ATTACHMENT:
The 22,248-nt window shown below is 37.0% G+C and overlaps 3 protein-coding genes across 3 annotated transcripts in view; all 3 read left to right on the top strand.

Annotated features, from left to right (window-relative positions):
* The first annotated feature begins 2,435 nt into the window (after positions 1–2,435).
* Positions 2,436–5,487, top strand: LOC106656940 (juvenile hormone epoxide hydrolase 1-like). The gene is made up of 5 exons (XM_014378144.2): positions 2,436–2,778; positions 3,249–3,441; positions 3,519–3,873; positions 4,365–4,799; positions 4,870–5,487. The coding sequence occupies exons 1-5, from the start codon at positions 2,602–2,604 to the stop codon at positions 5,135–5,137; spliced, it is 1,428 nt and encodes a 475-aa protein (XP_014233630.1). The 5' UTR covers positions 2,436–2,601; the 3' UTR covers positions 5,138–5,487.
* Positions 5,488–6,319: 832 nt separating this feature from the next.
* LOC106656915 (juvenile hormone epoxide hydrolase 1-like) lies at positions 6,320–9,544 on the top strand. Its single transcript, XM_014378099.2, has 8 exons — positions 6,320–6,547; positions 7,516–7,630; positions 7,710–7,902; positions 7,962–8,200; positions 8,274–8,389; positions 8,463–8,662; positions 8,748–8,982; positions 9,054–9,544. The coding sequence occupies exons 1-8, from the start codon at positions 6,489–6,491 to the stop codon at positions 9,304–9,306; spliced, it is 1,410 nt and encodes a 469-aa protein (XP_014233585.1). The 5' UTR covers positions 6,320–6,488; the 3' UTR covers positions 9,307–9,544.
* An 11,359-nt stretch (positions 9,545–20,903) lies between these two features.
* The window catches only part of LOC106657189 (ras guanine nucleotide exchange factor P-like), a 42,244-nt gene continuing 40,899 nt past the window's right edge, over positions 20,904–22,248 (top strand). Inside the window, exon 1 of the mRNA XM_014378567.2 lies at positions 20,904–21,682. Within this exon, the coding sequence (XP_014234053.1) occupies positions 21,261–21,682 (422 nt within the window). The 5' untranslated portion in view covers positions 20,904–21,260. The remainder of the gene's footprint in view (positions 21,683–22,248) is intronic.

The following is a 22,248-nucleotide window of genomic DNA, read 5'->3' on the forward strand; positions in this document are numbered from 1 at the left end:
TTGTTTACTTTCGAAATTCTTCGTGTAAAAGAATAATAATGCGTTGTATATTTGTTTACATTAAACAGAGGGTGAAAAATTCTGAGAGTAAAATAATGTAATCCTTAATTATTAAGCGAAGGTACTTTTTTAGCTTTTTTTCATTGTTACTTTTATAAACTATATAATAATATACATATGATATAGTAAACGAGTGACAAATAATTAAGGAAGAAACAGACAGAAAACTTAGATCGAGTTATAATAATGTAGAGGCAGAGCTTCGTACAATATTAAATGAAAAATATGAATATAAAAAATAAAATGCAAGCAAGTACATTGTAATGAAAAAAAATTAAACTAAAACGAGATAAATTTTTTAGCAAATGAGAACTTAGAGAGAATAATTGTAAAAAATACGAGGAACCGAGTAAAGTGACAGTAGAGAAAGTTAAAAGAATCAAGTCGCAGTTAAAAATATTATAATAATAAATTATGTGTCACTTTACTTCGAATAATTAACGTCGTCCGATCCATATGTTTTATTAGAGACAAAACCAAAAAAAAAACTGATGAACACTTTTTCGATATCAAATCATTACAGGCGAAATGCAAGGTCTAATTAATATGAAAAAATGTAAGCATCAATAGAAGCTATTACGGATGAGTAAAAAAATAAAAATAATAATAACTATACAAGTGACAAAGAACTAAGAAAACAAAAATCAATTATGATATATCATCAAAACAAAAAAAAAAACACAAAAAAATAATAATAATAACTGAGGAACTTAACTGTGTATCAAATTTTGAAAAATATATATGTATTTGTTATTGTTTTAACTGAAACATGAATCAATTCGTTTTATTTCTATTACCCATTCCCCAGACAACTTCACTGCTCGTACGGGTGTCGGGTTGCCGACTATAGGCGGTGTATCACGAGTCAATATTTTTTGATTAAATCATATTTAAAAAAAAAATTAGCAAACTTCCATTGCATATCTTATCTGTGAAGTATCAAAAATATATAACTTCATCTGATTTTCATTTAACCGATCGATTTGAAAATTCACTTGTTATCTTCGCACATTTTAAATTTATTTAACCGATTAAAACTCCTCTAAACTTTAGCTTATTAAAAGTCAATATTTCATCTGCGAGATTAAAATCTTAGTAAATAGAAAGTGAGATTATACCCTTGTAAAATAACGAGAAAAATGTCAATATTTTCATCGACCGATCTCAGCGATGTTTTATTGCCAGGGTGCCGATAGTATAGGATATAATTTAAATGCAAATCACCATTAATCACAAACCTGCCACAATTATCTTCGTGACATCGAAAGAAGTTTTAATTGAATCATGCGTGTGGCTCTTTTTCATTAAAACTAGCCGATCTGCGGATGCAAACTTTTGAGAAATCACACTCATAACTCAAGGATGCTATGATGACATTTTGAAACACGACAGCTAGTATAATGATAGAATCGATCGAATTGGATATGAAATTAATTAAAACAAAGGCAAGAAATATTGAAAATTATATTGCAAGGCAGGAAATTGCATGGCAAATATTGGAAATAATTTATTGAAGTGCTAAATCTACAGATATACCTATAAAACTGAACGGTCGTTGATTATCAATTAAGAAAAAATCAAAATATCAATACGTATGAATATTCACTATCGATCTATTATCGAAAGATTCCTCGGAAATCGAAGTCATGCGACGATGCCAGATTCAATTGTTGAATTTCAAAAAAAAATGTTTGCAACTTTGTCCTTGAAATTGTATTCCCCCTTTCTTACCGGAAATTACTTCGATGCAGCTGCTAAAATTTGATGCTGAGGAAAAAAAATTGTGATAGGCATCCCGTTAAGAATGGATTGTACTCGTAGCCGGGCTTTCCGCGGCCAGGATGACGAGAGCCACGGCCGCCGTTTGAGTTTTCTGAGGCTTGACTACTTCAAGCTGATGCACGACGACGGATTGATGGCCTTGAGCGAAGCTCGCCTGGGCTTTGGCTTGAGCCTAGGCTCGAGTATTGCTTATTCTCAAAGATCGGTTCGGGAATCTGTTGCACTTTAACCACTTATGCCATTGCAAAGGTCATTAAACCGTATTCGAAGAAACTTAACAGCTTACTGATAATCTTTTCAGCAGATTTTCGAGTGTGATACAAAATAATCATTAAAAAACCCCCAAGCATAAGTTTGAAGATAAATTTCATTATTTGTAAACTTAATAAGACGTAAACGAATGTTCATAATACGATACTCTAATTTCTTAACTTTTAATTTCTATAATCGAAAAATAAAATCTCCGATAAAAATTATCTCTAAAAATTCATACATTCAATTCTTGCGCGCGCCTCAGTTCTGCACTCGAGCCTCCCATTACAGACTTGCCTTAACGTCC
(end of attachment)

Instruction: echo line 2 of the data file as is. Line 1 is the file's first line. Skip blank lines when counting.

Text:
Annotated features, from left to right (window-relative positions):